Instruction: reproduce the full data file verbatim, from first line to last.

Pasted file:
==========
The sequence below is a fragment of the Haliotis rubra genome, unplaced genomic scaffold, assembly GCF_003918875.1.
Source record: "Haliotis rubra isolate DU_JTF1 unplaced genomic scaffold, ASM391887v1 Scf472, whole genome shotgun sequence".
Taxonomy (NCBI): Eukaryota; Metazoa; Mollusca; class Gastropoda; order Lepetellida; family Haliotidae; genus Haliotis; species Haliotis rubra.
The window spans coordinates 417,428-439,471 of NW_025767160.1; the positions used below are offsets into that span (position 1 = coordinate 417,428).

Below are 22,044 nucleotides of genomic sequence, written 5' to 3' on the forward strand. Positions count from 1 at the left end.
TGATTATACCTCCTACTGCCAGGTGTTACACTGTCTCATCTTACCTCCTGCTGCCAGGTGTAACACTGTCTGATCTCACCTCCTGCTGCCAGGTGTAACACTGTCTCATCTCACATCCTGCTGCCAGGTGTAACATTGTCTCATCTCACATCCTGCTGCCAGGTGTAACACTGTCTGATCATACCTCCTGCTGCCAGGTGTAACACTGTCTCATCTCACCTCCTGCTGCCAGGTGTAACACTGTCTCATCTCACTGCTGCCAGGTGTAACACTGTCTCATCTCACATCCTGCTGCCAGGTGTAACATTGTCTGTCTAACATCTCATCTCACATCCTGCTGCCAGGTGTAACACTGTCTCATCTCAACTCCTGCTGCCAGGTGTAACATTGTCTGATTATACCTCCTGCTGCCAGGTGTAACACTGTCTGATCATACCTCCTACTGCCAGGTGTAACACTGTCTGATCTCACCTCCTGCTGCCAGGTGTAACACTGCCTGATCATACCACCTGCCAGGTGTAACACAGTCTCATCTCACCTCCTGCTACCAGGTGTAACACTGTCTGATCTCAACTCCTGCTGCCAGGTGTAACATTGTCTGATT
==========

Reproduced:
The sequence below is a fragment of the Haliotis rubra genome, unplaced genomic scaffold, assembly GCF_003918875.1.
Source record: "Haliotis rubra isolate DU_JTF1 unplaced genomic scaffold, ASM391887v1 Scf472, whole genome shotgun sequence".
Taxonomy (NCBI): Eukaryota; Metazoa; Mollusca; class Gastropoda; order Lepetellida; family Haliotidae; genus Haliotis; species Haliotis rubra.
The window spans coordinates 417,428-439,471 of NW_025767160.1; the positions used below are offsets into that span (position 1 = coordinate 417,428).

Below are 22,044 nucleotides of genomic sequence, written 5' to 3' on the forward strand. Positions count from 1 at the left end.
TGATTATACCTCCTACTGCCAGGTGTTACACTGTCTCATCTTACCTCCTGCTGCCAGGTGTAACACTGTCTGATCTCACCTCCTGCTGCCAGGTGTAACACTGTCTCATCTCACATCCTGCTGCCAGGTGTAACATTGTCTCATCTCACATCCTGCTGCCAGGTGTAACACTGTCTGATCATACCTCCTGCTGCCAGGTGTAACACTGTCTCATCTCACCTCCTGCTGCCAGGTGTAACACTGTCTCATCTCACTGCTGCCAGGTGTAACACTGTCTCATCTCACATCCTGCTGCCAGGTGTAACATTGTCTGTCTAACATCTCATCTCACATCCTGCTGCCAGGTGTAACACTGTCTCATCTCAACTCCTGCTGCCAGGTGTAACATTGTCTGATTATACCTCCTGCTGCCAGGTGTAACACTGTCTGATCATACCTCCTACTGCCAGGTGTAACACTGTCTGATCTCACCTCCTGCTGCCAGGTGTAACACTGCCTGATCATACCACCTGCCAGGTGTAACACAGTCTCATCTCACCTCCTGCTACCAGGTGTAACACTGTCTGATCTCAACTCCTGCTGCCAGGTGTAACATTGTCTGATT